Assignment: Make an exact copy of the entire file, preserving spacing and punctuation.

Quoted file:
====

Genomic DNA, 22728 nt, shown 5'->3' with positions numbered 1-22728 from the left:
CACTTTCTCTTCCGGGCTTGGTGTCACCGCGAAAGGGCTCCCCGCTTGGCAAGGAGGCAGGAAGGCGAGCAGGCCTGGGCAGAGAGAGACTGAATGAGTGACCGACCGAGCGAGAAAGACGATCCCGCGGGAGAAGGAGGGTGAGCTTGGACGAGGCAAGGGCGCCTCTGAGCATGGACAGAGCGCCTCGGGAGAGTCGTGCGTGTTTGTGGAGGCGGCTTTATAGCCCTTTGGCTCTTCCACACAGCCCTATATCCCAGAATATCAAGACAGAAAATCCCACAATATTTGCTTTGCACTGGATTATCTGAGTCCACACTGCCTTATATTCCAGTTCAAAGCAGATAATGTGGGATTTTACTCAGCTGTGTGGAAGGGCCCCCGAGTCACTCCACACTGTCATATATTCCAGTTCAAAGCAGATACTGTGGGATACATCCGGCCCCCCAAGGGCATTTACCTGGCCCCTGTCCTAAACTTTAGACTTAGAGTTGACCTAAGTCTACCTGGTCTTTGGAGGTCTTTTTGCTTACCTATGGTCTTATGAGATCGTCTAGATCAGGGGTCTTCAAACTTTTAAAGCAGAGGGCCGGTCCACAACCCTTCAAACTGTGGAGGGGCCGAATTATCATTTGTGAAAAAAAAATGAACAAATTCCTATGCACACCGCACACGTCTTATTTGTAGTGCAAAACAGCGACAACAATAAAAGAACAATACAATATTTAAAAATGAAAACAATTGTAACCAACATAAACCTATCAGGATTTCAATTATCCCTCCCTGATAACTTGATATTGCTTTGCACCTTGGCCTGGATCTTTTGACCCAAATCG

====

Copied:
Genomic DNA, 22728 nt, shown 5'->3' with positions numbered 1-22728 from the left:
CACTTTCTCTTCCGGGCTTGGTGTCACCGCGAAAGGGCTCCCCGCTTGGCAAGGAGGCAGGAAGGCGAGCAGGCCTGGGCAGAGAGAGACTGAATGAGTGACCGACCGAGCGAGAAAGACGATCCCGCGGGAGAAGGAGGGTGAGCTTGGACGAGGCAAGGGCGCCTCTGAGCATGGACAGAGCGCCTCGGGAGAGTCGTGCGTGTTTGTGGAGGCGGCTTTATAGCCCTTTGGCTCTTCCACACAGCCCTATATCCCAGAATATCAAGACAGAAAATCCCACAATATTTGCTTTGCACTGGATTATCTGAGTCCACACTGCCTTATATTCCAGTTCAAAGCAGATAATGTGGGATTTTACTCAGCTGTGTGGAAGGGCCCCCGAGTCACTCCACACTGTCATATATTCCAGTTCAAAGCAGATACTGTGGGATACATCCGGCCCCCCAAGGGCATTTACCTGGCCCCTGTCCTAAACTTTAGACTTAGAGTTGACCTAAGTCTACCTGGTCTTTGGAGGTCTTTTTGCTTACCTATGGTCTTATGAGATCGTCTAGATCAGGGGTCTTCAAACTTTTAAAGCAGAGGGCCGGTCCACAACCCTTCAAACTGTGGAGGGGCCGAATTATCATTTGTGAAAAAAAAATGAACAAATTCCTATGCACACCGCACACGTCTTATTTGTAGTGCAAAACAGCGACAACAATAAAAGAACAATACAATATTTAAAAATGAAAACAATTGTAACCAACATAAACCTATCAGGATTTCAATTATCCCTCCCTGATAACTTGATATTGCTTTGCACCTTGGCCTGGATCTTTTGACCCAAATCG